What UNR does, and why

Portland grassroots group United Neighborhoods for Reform seeks to stem the demolition of viable, affordable housing and its replacement with expensive and inefficient large single-family homes. Our demolition/development resolution, developed through significant neighbor outreach, gathered endorsements from 43 neighborhood associations citywide. We also regularly take our message to City Hall, starting in December 2014, continuing in 2015 on Feb. 12, June 3 (UNR presenters start at 51:20), Oct. 14 (UNR at 1:07:35), and Nov. 25 (UNR at 1:05); in 2016 on Feb. 17, Nov. 9 and 16, and Dec. 7; and in 2017 on May 17.

Next up: A whole lotta "engagement theatre" arrives in form of Residential Infill Project open houses
• 5-7 pm Thursday, Oct. 19, Northeast Coalition of Neighborhoods, 4815 NE 7th Ave.
• 5-7 pm Monday, Oct. 23, Central Northeast Neighbors, 4415 NE 87th Ave.
• 5-7:30 pm Monday, Oct. 30, Multnomah Arts Center, 7688 SW Capitol Highway
• 5-7:30 pm Thursday, Nov. 2, Kenton Fire House, 8105 N. Brandon
• 5-7:30 pm Tuesday, Nov. 7, Southeast Uplift, 3524 SE Main.
Written comment to: residential.infill@portlandoregon.gov and/or City of Portland Bureau of Planning, Attn: RIP, 1900 SW 4th Ave., Suite 7100, Portland, OR 97201.

"The time is always right to do what is right."
—Martin Luther King Jr.

Wednesday, December 3, 2014

Good growth or homogenous metropolis? Portlanders deserve a say

Neighborhood associations highlighted in green have endorsed the
demolition/development resolution (for the full list click at top right).
Grant Park and Centennial have joined the group of neighborhoods that support making neighbors' voice part of the discussion in planning Portland's future.

Meanwhile, stories chronicling development in Houston, Nashville, and San Francisco show what could happen here if business continues as usual.

Some quotes from the first article, by Anis Shivani:
"When existing vibrant neighborhoods are torn down and those being displaced are crucial members of the community, we’re not just talking about gentrification. We are witnessing a full-scale sellout to developers, who are working closely with municipal government for short-term speculative gain."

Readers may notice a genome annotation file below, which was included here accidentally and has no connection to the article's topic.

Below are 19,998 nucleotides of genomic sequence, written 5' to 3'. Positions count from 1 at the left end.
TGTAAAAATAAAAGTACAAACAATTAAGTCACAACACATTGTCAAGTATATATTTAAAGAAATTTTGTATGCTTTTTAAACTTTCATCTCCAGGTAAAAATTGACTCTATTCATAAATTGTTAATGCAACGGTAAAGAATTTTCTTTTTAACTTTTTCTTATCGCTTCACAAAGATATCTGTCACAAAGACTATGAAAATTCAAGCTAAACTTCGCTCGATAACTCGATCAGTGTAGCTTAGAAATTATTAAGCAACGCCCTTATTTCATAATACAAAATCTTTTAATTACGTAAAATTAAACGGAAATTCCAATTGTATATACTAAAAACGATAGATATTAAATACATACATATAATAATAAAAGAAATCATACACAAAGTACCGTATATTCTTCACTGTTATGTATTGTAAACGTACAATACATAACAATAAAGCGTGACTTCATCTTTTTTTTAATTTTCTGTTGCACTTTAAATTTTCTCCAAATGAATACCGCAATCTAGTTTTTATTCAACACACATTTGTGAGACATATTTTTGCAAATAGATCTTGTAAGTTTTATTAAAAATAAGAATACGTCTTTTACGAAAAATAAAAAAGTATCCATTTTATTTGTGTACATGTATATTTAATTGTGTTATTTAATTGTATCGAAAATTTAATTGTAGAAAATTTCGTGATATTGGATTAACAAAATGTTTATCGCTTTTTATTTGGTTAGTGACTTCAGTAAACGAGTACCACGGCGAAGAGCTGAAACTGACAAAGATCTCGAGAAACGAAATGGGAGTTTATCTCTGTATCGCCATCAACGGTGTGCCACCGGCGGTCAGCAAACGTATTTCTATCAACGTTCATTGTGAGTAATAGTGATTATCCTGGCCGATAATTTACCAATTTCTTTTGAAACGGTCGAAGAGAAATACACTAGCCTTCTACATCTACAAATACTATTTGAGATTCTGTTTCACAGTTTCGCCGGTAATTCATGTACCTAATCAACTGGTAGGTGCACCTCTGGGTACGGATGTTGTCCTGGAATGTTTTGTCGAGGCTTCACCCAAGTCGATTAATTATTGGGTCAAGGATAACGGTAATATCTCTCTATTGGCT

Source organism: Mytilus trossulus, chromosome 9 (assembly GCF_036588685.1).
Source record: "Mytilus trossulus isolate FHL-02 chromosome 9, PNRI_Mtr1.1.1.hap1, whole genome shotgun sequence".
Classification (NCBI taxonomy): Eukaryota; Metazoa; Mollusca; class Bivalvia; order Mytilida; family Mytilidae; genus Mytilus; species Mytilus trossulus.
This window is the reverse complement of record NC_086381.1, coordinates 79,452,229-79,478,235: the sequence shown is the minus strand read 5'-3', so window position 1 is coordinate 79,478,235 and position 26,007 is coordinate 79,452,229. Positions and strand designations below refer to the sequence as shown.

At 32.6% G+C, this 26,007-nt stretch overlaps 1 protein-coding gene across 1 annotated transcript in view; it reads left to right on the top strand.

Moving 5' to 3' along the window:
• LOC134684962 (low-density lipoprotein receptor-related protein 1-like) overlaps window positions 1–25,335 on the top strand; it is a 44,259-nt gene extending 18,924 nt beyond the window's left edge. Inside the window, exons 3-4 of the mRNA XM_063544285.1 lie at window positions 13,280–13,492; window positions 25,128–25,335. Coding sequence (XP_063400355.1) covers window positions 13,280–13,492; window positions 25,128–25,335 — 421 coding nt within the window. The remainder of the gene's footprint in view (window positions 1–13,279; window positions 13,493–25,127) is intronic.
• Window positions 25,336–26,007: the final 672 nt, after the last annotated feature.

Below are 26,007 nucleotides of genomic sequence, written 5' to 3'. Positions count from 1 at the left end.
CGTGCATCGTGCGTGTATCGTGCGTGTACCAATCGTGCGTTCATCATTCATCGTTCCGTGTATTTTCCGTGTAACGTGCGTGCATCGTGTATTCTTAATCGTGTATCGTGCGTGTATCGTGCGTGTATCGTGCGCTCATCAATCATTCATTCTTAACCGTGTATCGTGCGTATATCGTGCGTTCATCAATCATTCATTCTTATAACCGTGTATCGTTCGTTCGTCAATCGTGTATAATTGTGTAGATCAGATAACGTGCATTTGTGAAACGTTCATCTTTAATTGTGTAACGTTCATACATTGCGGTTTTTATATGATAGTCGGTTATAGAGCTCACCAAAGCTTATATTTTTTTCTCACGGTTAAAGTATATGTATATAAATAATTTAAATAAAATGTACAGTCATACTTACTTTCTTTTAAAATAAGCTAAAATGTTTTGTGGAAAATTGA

"This is how ruling oligarchies kill a city: one business, one person at a time, pretending that market forces are doing all the work, when in fact all sorts of incentives and disincentives are at play. ... [N]ot a day has gone by in recent years when [Houston real estate website] Swamplot hasn’t reported the closure of yet another historic restaurant or bar or antique shop. But after about five years of this, there’s nothing distinctive to shut down anymore." This will sound familiar and scarily prophetic to those involved in Portland's music scene.
"Incentives should be provided to increase livability and expand the range of options for every class of people. Instead, [some] neighborhoods remain static and ignored [East Portland comes to mind], while the mega-developers keep tearing down and rebuilding the stock of inner-city housing that is already solid. The logic of gentrification is to continuously package and commodify and leverage the same bit of land for speculative purposes. Save the neighborhoods that need to be saved and leave those that are doing great alone."

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